Germany is hard set against a transfer union, yet that is exactly what circumstances are forcing on the Euro area. Any debt relief to Greece makes it a transfer union by the backdoor. Money is first lent to Greece because Greece needs financial assistance to compete alongside Germany in the same currency. The debt builds up. Greece cannot repay it. So some of it is cancelled, retired, rephased. To anyone other than the German government that is a transfer union.
Germany cavils on fine definitions. If, they say, we simply prolong the loan, the debt can still be honoured. If we allow Greece to pay little or no interest on the loan for a bit, the debt is still intact. As far as markets are concerned, a debt not paying interest is worth a lot less than a debt with interest on time, and a debt repayable tomorrow is a lot more valuable than one repayable in 50 years time. You can’t get away from the fact that any diminution in interest payments and any extension of the loan has a free gift element to Greece, which is a kind of transfer union.
The IMF’s intervention into the Greek debate is at once electrifying and very unhelpful from the German point of view. I have been a longstanding critic of the IMF lending anything to a Eurozone member state. I pointed out that the IMF should only lend to countries with full powers over money, interest rates and budgets. IMF austerity measures in the public sector have to go alongside easier money and private sector led expansion to enable economic recovery to take place. This cannot happen in Euro area countries with no currency, no independent interest rates and no independent commercial banking system. The result is mass unemployment, lower incomes and often long and deep recessions. The IMF’s statement that Greece needs a debt write off is an admission of IMF failure, acknowledging that the IMF has lent to a country that cannot repay it all, and accepting that the IMF has to take a hit.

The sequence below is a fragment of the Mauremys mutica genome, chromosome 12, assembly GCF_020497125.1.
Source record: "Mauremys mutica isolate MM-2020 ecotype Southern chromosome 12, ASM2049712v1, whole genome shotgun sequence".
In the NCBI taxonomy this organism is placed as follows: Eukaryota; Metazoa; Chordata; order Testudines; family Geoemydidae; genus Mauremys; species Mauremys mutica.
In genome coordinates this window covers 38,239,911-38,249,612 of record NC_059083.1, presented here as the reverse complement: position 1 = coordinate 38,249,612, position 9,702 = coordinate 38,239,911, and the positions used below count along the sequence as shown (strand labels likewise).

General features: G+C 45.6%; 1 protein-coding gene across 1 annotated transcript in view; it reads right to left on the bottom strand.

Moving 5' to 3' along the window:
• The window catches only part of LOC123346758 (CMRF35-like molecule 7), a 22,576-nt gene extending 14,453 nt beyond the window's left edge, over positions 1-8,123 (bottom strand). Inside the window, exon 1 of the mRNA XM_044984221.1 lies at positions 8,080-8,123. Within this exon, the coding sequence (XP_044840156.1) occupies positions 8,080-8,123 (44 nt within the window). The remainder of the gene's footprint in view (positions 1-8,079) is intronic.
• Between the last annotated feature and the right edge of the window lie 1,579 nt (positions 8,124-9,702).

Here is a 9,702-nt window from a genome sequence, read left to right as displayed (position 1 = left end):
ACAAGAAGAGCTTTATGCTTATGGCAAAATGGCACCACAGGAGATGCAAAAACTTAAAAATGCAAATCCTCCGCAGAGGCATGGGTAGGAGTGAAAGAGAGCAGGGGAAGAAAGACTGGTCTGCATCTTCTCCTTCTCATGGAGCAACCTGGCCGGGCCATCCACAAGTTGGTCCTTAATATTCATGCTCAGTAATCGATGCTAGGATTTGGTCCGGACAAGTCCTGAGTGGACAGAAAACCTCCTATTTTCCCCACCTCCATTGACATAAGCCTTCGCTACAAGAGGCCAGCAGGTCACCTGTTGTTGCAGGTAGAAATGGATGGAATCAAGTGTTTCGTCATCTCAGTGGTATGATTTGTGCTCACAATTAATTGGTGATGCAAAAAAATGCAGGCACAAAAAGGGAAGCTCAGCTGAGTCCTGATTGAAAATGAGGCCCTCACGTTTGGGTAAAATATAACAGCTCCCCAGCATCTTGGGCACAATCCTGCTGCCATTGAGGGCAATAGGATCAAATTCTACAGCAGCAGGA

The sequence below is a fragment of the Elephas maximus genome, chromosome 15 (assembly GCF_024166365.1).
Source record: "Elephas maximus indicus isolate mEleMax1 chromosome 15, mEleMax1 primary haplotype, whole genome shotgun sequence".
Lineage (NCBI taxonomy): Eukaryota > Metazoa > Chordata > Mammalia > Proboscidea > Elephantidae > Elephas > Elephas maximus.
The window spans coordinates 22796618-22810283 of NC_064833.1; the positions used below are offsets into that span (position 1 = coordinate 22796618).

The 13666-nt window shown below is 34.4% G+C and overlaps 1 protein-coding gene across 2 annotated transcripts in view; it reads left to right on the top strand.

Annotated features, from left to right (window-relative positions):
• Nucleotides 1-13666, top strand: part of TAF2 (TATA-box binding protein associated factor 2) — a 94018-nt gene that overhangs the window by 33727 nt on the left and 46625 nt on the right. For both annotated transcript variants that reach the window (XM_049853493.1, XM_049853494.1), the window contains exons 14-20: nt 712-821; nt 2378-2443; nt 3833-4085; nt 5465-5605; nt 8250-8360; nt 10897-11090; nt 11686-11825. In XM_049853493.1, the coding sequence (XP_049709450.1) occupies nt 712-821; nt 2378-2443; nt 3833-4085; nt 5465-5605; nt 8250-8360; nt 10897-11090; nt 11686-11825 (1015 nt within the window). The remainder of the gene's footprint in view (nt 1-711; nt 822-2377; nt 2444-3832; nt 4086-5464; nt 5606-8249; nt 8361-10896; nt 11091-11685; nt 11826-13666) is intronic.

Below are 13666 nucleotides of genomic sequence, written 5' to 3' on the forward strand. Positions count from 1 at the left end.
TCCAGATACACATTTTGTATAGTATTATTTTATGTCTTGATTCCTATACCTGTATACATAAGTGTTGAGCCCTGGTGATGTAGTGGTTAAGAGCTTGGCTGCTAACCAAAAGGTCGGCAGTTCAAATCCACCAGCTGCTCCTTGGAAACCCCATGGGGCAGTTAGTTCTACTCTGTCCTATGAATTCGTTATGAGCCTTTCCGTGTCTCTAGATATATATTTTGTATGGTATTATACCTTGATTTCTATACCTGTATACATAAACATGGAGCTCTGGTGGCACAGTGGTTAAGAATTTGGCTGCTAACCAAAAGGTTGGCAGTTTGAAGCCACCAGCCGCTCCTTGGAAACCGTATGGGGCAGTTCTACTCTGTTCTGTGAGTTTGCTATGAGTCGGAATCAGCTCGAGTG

Which leads me to ask, why would the IMF want the Europeans and the IMF itself to lend more on a similar basis to last time, when last time’s loans failed to promote recovery and have ended in disaster? Is the IMF proud of its work in Greece so far, or will it now accept some responsibility and realise its clumsy interventions delayed sorting out the underlying problems?
The IMF is at last more realistic in saying that the current plans leave Greece unlikely to recover and succeed. They are saying that there needs to be transfers of cash from the rest of the zone to Greece to help. That pits them directly against Germany, delays a settlement, and means yet more misery and recession for Greece.
It is a true tragedy. Not only do the creditors and the debtor still violently disagree, but now two of the leading creditors have fallen out. Who said there was now a solution to the Greek crisis? Why did people think there was an agreement that will work?
There are only two long term answers. Either Greece leaves the Euro and establishes her own banking and currency system, or she is fully absorbed into a Euro political union and receives large transfers of cash from the richer parts of the zone in return for being told what to do.